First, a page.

Bank of Canada holds its ground despite surging economy
Yesterday the Bank of Canada held firm and its very recent change in tone and policy by confirming it would hold its benchmark interest rate to 1%. The Bank increased rates twice in quick succession, once in July, as the housing market was searing hot in some parts of the country, and again in September, after a wide spate of government measures had by then significantly cooled prices and demand.
The Bank offered no hint as to when rates would be raised again and this week’s decision is the final rate decision for 2017.
We will have to wait until next year to wait and see for further hikes. Some market watchers were expecting a hike as strong economic activity, robust GDP growth, and very high employment growth were all recently reported.
The most recent employment numbers are off the charts, with 80,000 new jobs being created in the month of November – market expectation was 10,000 new jobs. Ontario generated the lion’s share of these jobs (44,000).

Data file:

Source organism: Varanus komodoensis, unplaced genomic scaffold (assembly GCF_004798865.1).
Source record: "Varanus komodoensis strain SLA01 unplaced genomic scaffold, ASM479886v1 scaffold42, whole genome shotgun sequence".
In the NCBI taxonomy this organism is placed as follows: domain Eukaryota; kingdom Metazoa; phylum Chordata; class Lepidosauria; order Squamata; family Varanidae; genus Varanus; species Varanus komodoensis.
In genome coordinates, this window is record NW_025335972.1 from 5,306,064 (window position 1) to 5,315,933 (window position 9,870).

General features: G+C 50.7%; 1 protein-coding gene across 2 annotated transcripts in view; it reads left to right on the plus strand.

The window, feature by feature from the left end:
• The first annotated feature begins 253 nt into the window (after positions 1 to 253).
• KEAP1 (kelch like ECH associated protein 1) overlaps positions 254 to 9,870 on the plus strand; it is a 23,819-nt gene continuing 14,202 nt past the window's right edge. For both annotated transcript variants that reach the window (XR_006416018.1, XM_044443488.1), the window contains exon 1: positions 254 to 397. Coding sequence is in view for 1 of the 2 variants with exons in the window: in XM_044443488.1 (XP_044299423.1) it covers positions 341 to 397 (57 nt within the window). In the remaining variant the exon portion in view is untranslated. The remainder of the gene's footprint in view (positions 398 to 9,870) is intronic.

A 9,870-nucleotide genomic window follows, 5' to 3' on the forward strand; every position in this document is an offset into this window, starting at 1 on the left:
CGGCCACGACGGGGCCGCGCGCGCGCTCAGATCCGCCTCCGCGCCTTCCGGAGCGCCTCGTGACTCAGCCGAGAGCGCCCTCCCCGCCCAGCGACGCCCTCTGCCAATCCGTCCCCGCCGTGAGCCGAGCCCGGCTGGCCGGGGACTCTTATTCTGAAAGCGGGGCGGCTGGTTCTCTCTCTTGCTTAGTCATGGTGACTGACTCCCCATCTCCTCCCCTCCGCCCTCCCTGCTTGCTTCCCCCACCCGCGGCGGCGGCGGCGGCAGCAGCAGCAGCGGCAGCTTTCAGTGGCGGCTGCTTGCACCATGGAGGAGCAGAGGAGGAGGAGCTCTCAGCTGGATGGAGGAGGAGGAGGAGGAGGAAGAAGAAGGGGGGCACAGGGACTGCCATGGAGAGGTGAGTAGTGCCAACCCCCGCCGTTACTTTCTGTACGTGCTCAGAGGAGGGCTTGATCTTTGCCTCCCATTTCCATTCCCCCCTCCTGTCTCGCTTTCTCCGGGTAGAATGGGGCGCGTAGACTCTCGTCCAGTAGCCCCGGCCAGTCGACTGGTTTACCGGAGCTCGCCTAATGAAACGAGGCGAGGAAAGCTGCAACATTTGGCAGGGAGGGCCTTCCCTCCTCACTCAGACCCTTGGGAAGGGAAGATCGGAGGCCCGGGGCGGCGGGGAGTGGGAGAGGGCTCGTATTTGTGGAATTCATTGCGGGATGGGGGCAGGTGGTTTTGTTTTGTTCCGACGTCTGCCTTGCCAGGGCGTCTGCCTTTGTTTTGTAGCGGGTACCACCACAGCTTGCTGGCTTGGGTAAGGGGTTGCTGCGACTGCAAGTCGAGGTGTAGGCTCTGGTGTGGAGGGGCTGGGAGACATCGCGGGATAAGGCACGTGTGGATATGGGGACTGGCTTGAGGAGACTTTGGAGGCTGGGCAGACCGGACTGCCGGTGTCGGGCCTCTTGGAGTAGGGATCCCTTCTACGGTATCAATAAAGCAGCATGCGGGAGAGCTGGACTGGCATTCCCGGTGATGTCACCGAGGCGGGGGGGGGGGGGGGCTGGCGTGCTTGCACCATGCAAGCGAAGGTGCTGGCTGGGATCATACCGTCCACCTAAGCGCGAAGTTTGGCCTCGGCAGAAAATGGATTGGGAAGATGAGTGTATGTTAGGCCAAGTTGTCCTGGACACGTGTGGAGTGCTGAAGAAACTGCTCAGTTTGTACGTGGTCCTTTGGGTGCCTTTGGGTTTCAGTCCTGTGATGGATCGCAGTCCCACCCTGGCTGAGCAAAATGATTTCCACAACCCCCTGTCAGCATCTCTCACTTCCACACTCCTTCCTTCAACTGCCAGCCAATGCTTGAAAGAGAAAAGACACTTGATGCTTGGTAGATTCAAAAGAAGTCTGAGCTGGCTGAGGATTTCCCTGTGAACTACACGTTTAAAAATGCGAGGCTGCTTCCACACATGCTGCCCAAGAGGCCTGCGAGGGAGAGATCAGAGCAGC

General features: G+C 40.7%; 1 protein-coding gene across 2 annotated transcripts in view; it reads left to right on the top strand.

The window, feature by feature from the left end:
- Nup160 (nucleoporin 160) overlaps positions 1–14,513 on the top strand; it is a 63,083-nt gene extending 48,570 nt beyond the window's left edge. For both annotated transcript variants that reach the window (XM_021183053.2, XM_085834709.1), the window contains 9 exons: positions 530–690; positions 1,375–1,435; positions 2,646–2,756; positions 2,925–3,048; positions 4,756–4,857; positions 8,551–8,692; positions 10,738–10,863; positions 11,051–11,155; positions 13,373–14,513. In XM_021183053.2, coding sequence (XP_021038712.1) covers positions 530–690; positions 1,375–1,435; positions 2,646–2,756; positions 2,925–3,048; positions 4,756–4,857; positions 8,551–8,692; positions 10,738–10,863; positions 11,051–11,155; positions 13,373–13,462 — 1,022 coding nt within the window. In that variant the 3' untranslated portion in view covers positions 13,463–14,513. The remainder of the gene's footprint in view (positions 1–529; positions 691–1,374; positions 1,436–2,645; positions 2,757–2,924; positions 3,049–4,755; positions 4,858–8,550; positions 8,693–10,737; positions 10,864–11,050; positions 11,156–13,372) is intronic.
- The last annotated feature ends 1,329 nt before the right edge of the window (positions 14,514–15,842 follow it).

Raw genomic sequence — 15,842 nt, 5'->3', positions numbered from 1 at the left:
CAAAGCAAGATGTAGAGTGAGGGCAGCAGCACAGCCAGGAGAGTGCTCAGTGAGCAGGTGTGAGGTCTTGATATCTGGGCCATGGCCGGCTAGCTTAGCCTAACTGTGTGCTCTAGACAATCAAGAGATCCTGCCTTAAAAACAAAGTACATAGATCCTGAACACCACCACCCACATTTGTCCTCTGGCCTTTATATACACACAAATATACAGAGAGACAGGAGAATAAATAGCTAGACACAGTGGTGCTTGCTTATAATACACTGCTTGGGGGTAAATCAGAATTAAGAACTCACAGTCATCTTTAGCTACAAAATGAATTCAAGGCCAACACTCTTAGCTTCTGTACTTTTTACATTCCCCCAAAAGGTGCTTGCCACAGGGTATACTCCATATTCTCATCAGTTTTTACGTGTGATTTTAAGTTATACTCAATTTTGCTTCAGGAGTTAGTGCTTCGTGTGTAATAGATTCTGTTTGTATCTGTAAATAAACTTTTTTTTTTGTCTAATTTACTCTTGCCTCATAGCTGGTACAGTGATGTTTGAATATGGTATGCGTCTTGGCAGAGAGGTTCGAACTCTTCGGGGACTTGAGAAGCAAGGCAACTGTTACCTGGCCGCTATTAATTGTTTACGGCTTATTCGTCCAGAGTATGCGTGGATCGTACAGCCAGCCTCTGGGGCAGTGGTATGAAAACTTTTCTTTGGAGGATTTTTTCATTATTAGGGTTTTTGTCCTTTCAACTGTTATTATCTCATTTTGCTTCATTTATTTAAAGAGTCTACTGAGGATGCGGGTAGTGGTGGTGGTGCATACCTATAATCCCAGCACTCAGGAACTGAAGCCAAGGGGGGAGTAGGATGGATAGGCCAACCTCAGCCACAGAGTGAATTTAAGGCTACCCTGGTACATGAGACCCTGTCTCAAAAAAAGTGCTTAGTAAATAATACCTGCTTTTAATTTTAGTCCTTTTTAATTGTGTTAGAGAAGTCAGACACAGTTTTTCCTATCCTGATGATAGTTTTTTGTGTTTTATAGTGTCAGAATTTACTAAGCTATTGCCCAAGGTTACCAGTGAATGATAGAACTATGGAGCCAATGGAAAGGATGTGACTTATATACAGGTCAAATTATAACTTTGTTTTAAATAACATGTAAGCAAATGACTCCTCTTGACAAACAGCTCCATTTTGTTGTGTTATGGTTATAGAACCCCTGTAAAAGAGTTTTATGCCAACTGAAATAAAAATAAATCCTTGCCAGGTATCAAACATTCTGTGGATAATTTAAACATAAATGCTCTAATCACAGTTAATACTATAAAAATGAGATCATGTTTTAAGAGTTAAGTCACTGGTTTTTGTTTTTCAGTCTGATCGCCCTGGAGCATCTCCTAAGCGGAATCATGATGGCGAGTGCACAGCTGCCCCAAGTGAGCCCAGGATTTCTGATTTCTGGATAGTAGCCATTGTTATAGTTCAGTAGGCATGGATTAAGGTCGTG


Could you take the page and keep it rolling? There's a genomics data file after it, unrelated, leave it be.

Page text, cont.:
The national unemployment rate hit a 10-year low because of these gains, falling to 5.9%. in Quebec, unemployment has hit an all-time record. Unemployment should continue to fall as retailers add some more positions for the holiday surge before year end. Hourly wages are also up just under 3% nationally, an unusually big increase.
The best piece of news is that 37,400 manufacturing jobs were created. These are solidly middle-class, high paying, productive positions that Canada has generally underperformed in creating.
Usually, central banks respond to strong figures like these by raising rates in fear of higher inflation from more spending and more borrowing. The Bank of Canada is internationally recognized and renowned as being extremely focused and hawkish on meeting its inflation targets. The broader market expectation is that further rate hikes will be on the table early next year if wage, employment, and GDP growth continue their robust increases.